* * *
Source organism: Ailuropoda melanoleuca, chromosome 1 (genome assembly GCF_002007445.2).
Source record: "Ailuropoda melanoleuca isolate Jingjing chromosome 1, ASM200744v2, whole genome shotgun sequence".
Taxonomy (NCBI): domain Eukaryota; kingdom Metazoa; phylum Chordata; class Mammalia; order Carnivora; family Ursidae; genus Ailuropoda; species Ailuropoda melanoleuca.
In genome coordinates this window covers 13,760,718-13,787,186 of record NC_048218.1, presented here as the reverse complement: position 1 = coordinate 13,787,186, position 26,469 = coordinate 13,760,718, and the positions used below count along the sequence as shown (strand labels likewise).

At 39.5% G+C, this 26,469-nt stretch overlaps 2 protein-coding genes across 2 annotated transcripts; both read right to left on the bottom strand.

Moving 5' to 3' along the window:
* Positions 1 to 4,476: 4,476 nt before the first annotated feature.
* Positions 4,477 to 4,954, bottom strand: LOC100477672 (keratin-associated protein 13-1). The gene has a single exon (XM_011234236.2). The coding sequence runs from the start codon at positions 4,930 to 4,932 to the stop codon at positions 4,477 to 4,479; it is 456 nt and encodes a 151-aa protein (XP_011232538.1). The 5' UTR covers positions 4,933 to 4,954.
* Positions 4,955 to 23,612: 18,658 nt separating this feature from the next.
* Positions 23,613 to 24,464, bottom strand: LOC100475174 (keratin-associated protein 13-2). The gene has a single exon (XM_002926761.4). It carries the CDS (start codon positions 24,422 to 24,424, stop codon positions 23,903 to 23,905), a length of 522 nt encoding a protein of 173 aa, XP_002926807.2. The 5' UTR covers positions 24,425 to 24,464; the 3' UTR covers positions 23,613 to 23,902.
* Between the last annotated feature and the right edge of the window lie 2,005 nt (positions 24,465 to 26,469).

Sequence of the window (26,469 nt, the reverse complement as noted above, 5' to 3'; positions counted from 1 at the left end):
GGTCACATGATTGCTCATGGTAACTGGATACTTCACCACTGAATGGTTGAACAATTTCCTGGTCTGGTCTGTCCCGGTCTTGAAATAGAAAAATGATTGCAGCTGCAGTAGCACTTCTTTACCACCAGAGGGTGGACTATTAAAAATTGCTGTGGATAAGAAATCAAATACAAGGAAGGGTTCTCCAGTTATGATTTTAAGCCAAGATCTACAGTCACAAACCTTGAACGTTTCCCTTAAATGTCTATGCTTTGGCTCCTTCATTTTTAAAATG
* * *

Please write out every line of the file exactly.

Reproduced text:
Source organism: Ailuropoda melanoleuca, chromosome 1 (genome assembly GCF_002007445.2).
Source record: "Ailuropoda melanoleuca isolate Jingjing chromosome 1, ASM200744v2, whole genome shotgun sequence".
Taxonomy (NCBI): domain Eukaryota; kingdom Metazoa; phylum Chordata; class Mammalia; order Carnivora; family Ursidae; genus Ailuropoda; species Ailuropoda melanoleuca.
In genome coordinates this window covers 13,760,718-13,787,186 of record NC_048218.1, presented here as the reverse complement: position 1 = coordinate 13,787,186, position 26,469 = coordinate 13,760,718, and the positions used below count along the sequence as shown (strand labels likewise).

At 39.5% G+C, this 26,469-nt stretch overlaps 2 protein-coding genes across 2 annotated transcripts; both read right to left on the bottom strand.

Moving 5' to 3' along the window:
* Positions 1 to 4,476: 4,476 nt before the first annotated feature.
* Positions 4,477 to 4,954, bottom strand: LOC100477672 (keratin-associated protein 13-1). The gene has a single exon (XM_011234236.2). The coding sequence runs from the start codon at positions 4,930 to 4,932 to the stop codon at positions 4,477 to 4,479; it is 456 nt and encodes a 151-aa protein (XP_011232538.1). The 5' UTR covers positions 4,933 to 4,954.
* Positions 4,955 to 23,612: 18,658 nt separating this feature from the next.
* Positions 23,613 to 24,464, bottom strand: LOC100475174 (keratin-associated protein 13-2). The gene has a single exon (XM_002926761.4). It carries the CDS (start codon positions 24,422 to 24,424, stop codon positions 23,903 to 23,905), a length of 522 nt encoding a protein of 173 aa, XP_002926807.2. The 5' UTR covers positions 24,425 to 24,464; the 3' UTR covers positions 23,613 to 23,902.
* Between the last annotated feature and the right edge of the window lie 2,005 nt (positions 24,465 to 26,469).

Sequence of the window (26,469 nt, the reverse complement as noted above, 5' to 3'; positions counted from 1 at the left end):
GGTCACATGATTGCTCATGGTAACTGGATACTTCACCACTGAATGGTTGAACAATTTCCTGGTCTGGTCTGTCCCGGTCTTGAAATAGAAAAATGATTGCAGCTGCAGTAGCACTTCTTTACCACCAGAGGGTGGACTATTAAAAATTGCTGTGGATAAGAAATCAAATACAAGGAAGGGTTCTCCAGTTATGATTTTAAGCCAAGATCTACAGTCACAAACCTTGAACGTTTCCCTTAAATGTCTATGCTTTGGCTCCTTCATTTTTAAAATG